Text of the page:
We were invited to his fifth birthday party last week and he absolutely thrived on a day that was completely dedicated to him. His parents made him a birthday cake and bought him a new pair of flip flops. They weren’t particularly fancy flip flops but he had lost his last pair and didn’t currently own any shoes at all. It’s not because his parents couldn’t afford to give him shoes (the Gambier people are fairly wealthy from the pearl farming trade), just that he didn’t really need them on Taravai and the local culture puts less of a focus on material things. He also got a few more birthday presents – Alex and I gave him one of Alex’s caps and made him a second birthday cake. He was also given a water bottle and a bar of chocolate from Mehdi and Karine (the owners of another boat) and a homemade ticket machine from Jesse and his brother Jack (NB – John has now sailed to Tahiti in the 26-foot Sparrow and Jack flew in to help Jesse take care of the farm in John’s absence). Ariki loves to give people tickets for events that his parents host so Jesse and Jack made him a ticket machine out of wood and some rolled up paper, it was a perfect present for him. I can imagine many children in the western world being disappointed with this array of presents, but Ariki was thrilled. He loved the day dedicated to him with all his favourite foods, lots of attention and lots of fun and games on the beach. He was even allowed to join in with the adult game of volleyball which made him very happy indeed.
Ariki is growing up in a way that is very unusual to me, but seeing how he is being brought up made me take a step back and contemplate the things that are really important in life. I still don’t have a clue really, but I’ll try and be more open-minded in the future and take the positives from the amazing people I am fortunate enough to meet.
Well, it’s been quite a while since either of us posted a blog. To be honest, in comparison to Tsunami evacuations and medical rescues, nothing particularly out of the ordinary has happened recently. Writing about our exploits over the past month won’t be too dissimilar to
Having arrived in Mangareva on the morning of July 13th we dropped the anchor in 60-feet of water in the first properly-sheltered harbour since the Galapagos Islands. Things have changed here since my last visit 13 years ago aboard the Barque Picton Castle. Gone are the locals paddling out with bags of black pearls to trade for cheap rum and T-shirts. Gone are the roads made from beach sand and sea shells, and gone are the deserted anchorages. Now the roads are paved, the pearls are sold in a shop and the local boats are well-built out of aluminium and sport brand new powerful outboard engines of several hundred horsepower. Thanks to the pearl industry, the Gambier Islands are one of the most affluent areas in French Polynesia. They now have a supply ship every 3 weeks and can buy the things that they need, so the custom of trading has become an antiquated practice. The Polynesian spirit is still alive and well however. Everyone we pass on the streets (or zooming past us on their scooters) says ‘bonjour’ with a smile. The fruit trees are all owned by someone, but we are told that if you ask to buy some fruit from someone they will invariably offer it to you free of charge. Indeed, while paddling in our dinghy the other day a pearl boat came zooming up to us and the skipper began telling us in rapid French to help ourselves to the coconuts and that he had some bananas and lemons.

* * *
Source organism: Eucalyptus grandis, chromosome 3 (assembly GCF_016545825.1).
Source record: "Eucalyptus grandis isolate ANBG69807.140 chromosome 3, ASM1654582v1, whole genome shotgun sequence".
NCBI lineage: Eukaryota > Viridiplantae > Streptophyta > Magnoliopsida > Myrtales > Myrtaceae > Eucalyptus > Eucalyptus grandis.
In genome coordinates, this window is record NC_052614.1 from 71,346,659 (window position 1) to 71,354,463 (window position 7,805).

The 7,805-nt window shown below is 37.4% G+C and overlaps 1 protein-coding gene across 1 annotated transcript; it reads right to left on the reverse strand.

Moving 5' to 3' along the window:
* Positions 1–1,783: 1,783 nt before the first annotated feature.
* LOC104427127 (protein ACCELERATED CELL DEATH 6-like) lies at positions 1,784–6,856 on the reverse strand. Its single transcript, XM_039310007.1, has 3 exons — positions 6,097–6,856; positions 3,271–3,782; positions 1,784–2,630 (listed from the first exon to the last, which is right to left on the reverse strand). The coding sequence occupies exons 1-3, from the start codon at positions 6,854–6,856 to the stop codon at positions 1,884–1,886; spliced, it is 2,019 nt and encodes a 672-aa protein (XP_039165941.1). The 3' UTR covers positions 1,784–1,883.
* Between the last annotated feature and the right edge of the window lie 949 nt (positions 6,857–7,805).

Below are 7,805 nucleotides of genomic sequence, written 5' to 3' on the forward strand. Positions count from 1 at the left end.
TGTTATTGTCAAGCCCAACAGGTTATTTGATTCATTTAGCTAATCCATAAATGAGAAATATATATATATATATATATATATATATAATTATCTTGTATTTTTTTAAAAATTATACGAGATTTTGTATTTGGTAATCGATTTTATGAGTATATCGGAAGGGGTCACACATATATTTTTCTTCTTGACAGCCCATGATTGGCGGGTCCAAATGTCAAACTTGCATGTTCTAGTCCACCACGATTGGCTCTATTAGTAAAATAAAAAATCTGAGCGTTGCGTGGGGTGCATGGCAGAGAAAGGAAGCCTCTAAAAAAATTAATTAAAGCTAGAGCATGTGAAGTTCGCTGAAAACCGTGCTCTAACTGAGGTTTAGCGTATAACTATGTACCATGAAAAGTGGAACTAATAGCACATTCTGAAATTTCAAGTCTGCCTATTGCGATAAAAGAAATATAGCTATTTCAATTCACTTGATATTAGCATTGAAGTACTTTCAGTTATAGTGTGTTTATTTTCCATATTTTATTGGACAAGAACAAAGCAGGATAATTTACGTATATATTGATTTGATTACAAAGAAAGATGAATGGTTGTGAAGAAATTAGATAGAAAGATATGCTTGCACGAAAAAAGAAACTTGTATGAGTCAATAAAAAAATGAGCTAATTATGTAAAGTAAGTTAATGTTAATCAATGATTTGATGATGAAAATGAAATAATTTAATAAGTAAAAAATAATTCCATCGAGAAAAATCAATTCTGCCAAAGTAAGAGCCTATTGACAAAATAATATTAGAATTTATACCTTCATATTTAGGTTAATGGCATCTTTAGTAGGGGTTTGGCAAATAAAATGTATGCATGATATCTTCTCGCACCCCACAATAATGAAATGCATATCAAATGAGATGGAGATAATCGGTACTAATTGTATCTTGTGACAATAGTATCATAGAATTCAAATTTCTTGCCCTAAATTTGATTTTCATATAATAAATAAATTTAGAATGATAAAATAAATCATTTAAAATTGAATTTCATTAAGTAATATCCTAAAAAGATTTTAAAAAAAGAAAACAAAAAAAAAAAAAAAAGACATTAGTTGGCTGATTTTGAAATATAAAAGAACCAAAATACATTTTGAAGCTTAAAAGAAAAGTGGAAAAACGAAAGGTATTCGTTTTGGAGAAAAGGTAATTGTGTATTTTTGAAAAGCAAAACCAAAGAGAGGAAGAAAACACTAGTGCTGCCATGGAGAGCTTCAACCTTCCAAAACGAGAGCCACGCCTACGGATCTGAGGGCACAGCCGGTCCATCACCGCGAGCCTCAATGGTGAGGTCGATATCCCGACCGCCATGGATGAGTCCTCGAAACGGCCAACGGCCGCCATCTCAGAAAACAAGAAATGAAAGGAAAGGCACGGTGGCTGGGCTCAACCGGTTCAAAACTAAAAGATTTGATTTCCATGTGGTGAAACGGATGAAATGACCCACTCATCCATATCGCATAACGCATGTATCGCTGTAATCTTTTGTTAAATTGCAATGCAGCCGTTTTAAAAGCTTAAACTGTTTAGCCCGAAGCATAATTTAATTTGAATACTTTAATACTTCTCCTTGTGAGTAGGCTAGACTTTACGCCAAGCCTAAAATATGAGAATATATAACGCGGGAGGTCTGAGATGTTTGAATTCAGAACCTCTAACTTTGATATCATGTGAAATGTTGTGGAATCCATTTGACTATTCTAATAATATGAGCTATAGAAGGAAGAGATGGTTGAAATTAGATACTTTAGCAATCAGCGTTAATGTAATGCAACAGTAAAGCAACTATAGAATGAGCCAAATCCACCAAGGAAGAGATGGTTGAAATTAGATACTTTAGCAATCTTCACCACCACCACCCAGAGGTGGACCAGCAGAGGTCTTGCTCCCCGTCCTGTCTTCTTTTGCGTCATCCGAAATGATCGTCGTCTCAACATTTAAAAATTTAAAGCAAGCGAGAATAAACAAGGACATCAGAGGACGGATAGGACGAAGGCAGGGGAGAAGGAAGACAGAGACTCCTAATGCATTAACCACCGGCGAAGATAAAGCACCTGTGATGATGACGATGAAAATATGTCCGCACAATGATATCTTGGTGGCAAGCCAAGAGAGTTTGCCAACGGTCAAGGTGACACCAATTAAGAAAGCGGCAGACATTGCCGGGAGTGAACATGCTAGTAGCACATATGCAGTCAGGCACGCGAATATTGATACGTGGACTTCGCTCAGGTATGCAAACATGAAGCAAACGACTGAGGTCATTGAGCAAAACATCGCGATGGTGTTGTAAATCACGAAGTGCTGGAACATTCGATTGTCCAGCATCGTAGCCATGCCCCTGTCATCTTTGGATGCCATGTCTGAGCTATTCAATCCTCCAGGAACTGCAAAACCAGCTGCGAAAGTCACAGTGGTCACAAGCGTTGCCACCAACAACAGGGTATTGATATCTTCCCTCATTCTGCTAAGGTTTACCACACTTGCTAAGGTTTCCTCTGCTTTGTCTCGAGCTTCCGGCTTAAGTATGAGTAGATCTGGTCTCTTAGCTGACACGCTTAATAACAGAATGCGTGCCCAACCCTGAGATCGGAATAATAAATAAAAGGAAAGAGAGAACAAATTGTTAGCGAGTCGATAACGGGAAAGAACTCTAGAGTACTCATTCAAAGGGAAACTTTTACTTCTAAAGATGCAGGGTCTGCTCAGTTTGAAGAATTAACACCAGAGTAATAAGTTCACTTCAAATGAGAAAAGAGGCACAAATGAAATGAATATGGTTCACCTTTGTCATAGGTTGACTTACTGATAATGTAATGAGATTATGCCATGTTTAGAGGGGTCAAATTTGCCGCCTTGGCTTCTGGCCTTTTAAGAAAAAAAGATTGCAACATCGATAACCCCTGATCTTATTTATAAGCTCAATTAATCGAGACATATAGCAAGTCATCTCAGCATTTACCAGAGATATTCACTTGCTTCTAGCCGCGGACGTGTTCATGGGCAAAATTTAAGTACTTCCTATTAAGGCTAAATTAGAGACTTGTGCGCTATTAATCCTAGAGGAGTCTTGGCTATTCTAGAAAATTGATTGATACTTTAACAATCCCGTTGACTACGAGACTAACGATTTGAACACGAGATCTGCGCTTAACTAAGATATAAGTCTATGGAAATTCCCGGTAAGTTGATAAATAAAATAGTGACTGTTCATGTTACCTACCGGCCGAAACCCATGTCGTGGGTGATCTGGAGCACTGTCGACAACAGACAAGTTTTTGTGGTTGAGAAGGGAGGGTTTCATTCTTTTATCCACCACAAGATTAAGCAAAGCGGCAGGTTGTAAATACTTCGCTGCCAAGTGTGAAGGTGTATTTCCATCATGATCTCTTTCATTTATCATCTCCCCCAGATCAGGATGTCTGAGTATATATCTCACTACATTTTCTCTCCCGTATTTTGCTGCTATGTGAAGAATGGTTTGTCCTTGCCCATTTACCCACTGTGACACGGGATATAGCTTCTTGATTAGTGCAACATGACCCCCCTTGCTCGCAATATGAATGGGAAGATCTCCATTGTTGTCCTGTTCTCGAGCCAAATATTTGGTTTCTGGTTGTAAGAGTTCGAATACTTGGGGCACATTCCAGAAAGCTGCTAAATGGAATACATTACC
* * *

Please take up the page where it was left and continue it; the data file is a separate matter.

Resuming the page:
“To buy?” I inquired.
“No! Free! This is the Gambier Islands!” He replied.
I had expected one or two other yachts in the anchorage but there are no less than 13 here as I write, from all over the world but with a definite bias toward France and French-speaking nations. We have made friends, and their stories often put ours to shame. Two boats that we know of have come up from Argentina, having rounded from the Atlantic contrary to the winds and currents by way of the Straits of Magellan. They hopped from port to port during periods of fine weather and though one said they would not do it again, both are very glad that they chose that route. One of these boats worked it’s way up the West side of South America only to be harassed by pirates off the coast of Ecuador. They were able to implore the assistance of a 900-foot-long freighter which contacted the Ecuadorian navy on their behalf and then motored in circles around them until the pirates in their fast boat finally gave up and sped away. Many boats have come from Europe, including two young Englishmen who have worked their way here over the last two years on their Contessa 26 – a boat that most would say is appropriate only for day sailing or perhaps a weekend at a stretch.